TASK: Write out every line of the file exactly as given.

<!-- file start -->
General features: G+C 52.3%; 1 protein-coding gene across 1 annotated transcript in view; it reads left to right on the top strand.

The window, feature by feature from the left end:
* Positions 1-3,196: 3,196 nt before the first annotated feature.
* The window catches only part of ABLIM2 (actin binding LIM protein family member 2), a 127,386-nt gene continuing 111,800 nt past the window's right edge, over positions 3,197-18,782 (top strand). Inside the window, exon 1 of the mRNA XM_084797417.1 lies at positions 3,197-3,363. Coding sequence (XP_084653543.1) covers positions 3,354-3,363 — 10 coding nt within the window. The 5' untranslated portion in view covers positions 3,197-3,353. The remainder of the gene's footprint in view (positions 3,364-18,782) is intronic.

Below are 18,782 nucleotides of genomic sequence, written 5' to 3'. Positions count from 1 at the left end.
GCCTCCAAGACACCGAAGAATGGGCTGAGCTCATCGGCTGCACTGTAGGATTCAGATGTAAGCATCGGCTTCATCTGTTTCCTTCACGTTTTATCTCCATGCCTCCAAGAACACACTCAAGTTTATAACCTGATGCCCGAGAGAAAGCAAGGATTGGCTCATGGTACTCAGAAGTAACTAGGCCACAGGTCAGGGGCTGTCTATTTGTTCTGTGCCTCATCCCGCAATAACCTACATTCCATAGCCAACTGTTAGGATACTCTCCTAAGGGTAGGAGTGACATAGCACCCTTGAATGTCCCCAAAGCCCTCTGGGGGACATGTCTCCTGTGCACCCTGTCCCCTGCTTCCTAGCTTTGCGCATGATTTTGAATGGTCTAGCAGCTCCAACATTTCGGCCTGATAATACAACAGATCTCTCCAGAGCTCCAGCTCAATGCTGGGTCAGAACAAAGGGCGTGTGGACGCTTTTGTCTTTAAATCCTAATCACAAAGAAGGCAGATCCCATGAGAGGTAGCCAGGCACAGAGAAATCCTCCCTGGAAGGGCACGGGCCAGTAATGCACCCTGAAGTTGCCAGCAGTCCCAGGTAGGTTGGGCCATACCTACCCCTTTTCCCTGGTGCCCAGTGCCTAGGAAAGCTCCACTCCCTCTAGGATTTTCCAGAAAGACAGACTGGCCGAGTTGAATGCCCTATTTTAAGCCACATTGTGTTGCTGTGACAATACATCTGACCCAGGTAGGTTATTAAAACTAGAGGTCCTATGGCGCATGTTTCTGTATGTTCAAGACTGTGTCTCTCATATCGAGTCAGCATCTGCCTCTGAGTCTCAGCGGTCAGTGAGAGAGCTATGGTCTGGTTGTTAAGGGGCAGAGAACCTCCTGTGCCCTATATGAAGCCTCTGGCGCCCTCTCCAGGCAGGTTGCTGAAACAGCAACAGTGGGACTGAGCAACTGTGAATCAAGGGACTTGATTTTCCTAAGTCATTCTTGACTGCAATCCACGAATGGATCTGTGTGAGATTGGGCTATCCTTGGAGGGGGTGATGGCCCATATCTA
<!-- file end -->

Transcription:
General features: G+C 52.3%; 1 protein-coding gene across 1 annotated transcript in view; it reads left to right on the top strand.

The window, feature by feature from the left end:
* Positions 1-3,196: 3,196 nt before the first annotated feature.
* The window catches only part of ABLIM2 (actin binding LIM protein family member 2), a 127,386-nt gene continuing 111,800 nt past the window's right edge, over positions 3,197-18,782 (top strand). Inside the window, exon 1 of the mRNA XM_084797417.1 lies at positions 3,197-3,363. Coding sequence (XP_084653543.1) covers positions 3,354-3,363 — 10 coding nt within the window. The 5' untranslated portion in view covers positions 3,197-3,353. The remainder of the gene's footprint in view (positions 3,364-18,782) is intronic.

Below are 18,782 nucleotides of genomic sequence, written 5' to 3'. Positions count from 1 at the left end.
GCCTCCAAGACACCGAAGAATGGGCTGAGCTCATCGGCTGCACTGTAGGATTCAGATGTAAGCATCGGCTTCATCTGTTTCCTTCACGTTTTATCTCCATGCCTCCAAGAACACACTCAAGTTTATAACCTGATGCCCGAGAGAAAGCAAGGATTGGCTCATGGTACTCAGAAGTAACTAGGCCACAGGTCAGGGGCTGTCTATTTGTTCTGTGCCTCATCCCGCAATAACCTACATTCCATAGCCAACTGTTAGGATACTCTCCTAAGGGTAGGAGTGACATAGCACCCTTGAATGTCCCCAAAGCCCTCTGGGGGACATGTCTCCTGTGCACCCTGTCCCCTGCTTCCTAGCTTTGCGCATGATTTTGAATGGTCTAGCAGCTCCAACATTTCGGCCTGATAATACAACAGATCTCTCCAGAGCTCCAGCTCAATGCTGGGTCAGAACAAAGGGCGTGTGGACGCTTTTGTCTTTAAATCCTAATCACAAAGAAGGCAGATCCCATGAGAGGTAGCCAGGCACAGAGAAATCCTCCCTGGAAGGGCACGGGCCAGTAATGCACCCTGAAGTTGCCAGCAGTCCCAGGTAGGTTGGGCCATACCTACCCCTTTTCCCTGGTGCCCAGTGCCTAGGAAAGCTCCACTCCCTCTAGGATTTTCCAGAAAGACAGACTGGCCGAGTTGAATGCCCTATTTTAAGCCACATTGTGTTGCTGTGACAATACATCTGACCCAGGTAGGTTATTAAAACTAGAGGTCCTATGGCGCATGTTTCTGTATGTTCAAGACTGTGTCTCTCATATCGAGTCAGCATCTGCCTCTGAGTCTCAGCGGTCAGTGAGAGAGCTATGGTCTGGTTGTTAAGGGGCAGAGAACCTCCTGTGCCCTATATGAAGCCTCTGGCGCCCTCTCCAGGCAGGTTGCTGAAACAGCAACAGTGGGACTGAGCAACTGTGAATCAAGGGACTTGATTTTCCTAAGTCATTCTTGACTGCAATCCACGAATGGATCTGTGTGAGATTGGGCTATCCTTGGAGGGGGTGATGGCCCATATCTA